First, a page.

Tuesday, January 3, 2012

Tools: Nikon P7000 First Impressions

Hello world,

Much like David duChemin, I'm not a huge fan of gear-centric rants that exclude the most important part of photography: the photographer.

Despite that, I have recently acquired a couple new tools and I'd like to share what I think about them.

Keep in mind that while these tools enable us to do certain things, and limit us from doing others, they are still just tools - things we use to make our vision become a reality.

Nikon P7000

10 megapixels, 1:2.8-5.6 variable aperture. 28mm-200mm zoom range. Takes SD memory. Has a hot shoe as well as full manual controls. Basically it is Nikon's answer to Canon's G10-12 series.

Shutter speeds from bulb to 1/4000 sec. Apertures from f/2.8 to f/8.0*. ISO from 100 to 6400.
All of these are fairly standard, except the apertures. It really only does stop down to F/8. Past that, you've got to use either the built-in ND filter (no idea how that works), or boost your shutter speed.

Whew. We survived the tech specs. Now onto the real meaningful stuff.

I've wanted a camera like this for ages. Small, portable, but that still allowed me some kind of control over what I was shooting. I asked for the p7000 for Christmas, having seen it go on sale for at Amazon ($229). I didn't expect anything - it's an expensive gift and I only discovered the sale last-minute. Despite that, my amazing parents managed to get it under the tree for me on Christmas morning.

I've spent the last few days putting the camera through its paces. Testing and trying and learning where I can. It has been frustrating. Going from a camera I know intimately well to using a totally different (and MUCH slower) system is hard. I am by no means an expert, but I've learned a few things that I think are worth sharing.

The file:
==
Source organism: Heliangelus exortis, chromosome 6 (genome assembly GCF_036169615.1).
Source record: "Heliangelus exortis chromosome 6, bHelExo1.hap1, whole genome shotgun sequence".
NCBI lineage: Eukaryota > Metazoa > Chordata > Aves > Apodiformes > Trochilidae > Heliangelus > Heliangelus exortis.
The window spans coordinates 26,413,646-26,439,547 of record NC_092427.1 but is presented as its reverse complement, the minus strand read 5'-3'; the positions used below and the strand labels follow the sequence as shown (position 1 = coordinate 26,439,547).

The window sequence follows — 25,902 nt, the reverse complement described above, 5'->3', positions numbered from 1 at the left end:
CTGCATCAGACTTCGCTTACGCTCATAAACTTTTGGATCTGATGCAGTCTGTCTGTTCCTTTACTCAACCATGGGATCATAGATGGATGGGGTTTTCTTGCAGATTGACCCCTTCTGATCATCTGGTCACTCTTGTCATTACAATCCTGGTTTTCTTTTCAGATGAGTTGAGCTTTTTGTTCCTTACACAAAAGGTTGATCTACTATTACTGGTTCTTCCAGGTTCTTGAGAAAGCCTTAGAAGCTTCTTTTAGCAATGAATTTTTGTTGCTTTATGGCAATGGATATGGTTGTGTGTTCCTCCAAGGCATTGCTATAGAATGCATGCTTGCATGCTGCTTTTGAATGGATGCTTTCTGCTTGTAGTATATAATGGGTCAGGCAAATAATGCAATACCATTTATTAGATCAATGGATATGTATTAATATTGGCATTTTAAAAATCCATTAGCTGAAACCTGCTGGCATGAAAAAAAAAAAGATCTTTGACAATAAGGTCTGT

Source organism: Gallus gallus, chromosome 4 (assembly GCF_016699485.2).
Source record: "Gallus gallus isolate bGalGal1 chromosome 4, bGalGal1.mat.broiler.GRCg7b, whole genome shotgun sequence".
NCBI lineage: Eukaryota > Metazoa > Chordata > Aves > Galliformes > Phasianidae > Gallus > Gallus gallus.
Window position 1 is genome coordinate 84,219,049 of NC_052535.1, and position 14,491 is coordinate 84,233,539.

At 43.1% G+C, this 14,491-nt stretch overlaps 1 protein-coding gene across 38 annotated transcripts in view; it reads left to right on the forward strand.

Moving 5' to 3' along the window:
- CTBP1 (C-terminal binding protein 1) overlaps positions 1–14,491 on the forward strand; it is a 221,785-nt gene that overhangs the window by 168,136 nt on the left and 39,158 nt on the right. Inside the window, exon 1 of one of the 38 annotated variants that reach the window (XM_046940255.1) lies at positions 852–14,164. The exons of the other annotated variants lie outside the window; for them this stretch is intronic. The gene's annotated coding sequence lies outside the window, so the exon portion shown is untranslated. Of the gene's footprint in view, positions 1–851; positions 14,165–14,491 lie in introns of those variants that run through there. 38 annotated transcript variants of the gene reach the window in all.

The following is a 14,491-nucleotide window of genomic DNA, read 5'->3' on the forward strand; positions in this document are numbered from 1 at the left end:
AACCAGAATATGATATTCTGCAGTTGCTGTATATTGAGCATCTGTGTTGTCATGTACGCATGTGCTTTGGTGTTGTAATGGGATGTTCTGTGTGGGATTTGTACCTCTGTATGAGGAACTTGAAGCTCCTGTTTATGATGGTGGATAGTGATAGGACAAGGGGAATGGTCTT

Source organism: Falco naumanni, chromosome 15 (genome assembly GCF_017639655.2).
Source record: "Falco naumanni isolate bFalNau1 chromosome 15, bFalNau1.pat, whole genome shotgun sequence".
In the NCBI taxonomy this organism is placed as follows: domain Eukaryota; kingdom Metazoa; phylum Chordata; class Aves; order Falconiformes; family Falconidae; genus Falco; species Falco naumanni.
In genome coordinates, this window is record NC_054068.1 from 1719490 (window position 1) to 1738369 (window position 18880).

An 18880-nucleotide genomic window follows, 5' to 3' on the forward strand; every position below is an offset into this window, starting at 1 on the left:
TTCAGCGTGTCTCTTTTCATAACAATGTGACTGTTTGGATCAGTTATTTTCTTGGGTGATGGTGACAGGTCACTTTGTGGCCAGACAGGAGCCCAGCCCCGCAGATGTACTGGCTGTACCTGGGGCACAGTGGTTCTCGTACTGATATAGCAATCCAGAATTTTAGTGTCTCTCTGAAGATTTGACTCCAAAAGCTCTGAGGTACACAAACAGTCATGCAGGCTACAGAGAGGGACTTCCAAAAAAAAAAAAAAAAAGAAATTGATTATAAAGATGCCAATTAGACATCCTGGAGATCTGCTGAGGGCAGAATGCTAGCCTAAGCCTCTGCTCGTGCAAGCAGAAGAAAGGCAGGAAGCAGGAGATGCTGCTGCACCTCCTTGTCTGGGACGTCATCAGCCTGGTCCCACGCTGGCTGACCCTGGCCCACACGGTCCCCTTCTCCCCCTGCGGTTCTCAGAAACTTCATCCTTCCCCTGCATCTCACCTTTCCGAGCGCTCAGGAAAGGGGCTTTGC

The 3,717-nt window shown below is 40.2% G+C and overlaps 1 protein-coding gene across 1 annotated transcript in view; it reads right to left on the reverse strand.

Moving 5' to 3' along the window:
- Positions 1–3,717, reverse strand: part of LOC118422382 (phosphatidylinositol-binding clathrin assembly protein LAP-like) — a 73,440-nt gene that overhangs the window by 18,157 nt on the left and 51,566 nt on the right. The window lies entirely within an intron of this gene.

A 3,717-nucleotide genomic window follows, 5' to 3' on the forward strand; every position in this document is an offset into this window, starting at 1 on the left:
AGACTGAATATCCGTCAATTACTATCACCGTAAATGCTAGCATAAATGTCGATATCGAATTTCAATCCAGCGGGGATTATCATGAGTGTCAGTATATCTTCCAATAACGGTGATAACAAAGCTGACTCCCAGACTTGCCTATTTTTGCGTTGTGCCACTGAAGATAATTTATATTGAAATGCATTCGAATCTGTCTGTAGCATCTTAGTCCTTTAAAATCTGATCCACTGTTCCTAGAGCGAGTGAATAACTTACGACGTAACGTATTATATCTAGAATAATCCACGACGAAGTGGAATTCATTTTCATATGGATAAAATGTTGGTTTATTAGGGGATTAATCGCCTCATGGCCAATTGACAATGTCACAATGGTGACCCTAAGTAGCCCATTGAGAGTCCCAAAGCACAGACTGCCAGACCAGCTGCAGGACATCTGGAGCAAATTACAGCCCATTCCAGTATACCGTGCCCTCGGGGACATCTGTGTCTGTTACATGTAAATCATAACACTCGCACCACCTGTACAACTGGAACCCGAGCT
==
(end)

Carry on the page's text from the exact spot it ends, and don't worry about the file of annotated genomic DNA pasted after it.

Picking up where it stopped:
The main use I have for this camera is: everyday carry. I'll keep it in my man-purse with my extra computer cables, my emergency Snickers bar, water bottle and book. The things I like to have with me, but that I can't or won't stuff in my pockets.

The awesome extra-special use for this camera, however, is studio/portrait work.
The hot-shoe on the P7000 will work with Pocketwizards, cybersyncs and most likely other brands of wireless triggers. This means that I can set off big powerful studio lights without carrying around my monster DSLR.
This camera is ideal for the photography student who is required to bring their camera to class every day, but who lives off campus and doesn't want to carry around the 35lb backpack of bodies and lenses. It's ideal for an impromptu portrait session either on location or in the studio, where you have access to speedlights or studio strobes, but you want to stay mobile.

For instance,
Yesterday afternoon I went with my brother Mark and his buddy Zach on a hike. Up a mountain. I decided that it might be fun to take my Einstein 640 along for the ride so I could use some big-strobe at the top of the hike. The strobe and the Vagabond Mini weigh a fair amount, but they're manageable. If I had wanted to bring up My D300s and the same range of lenses as the P7000, I would have been carrying another 15 or 20 pounds on top of the strobe equipment.
Instead, I snagged the P7000 and my CyberSync transmitter. Under 3 pounds and it fits in my cargo pockets for the hike.

Let's look at some pictures.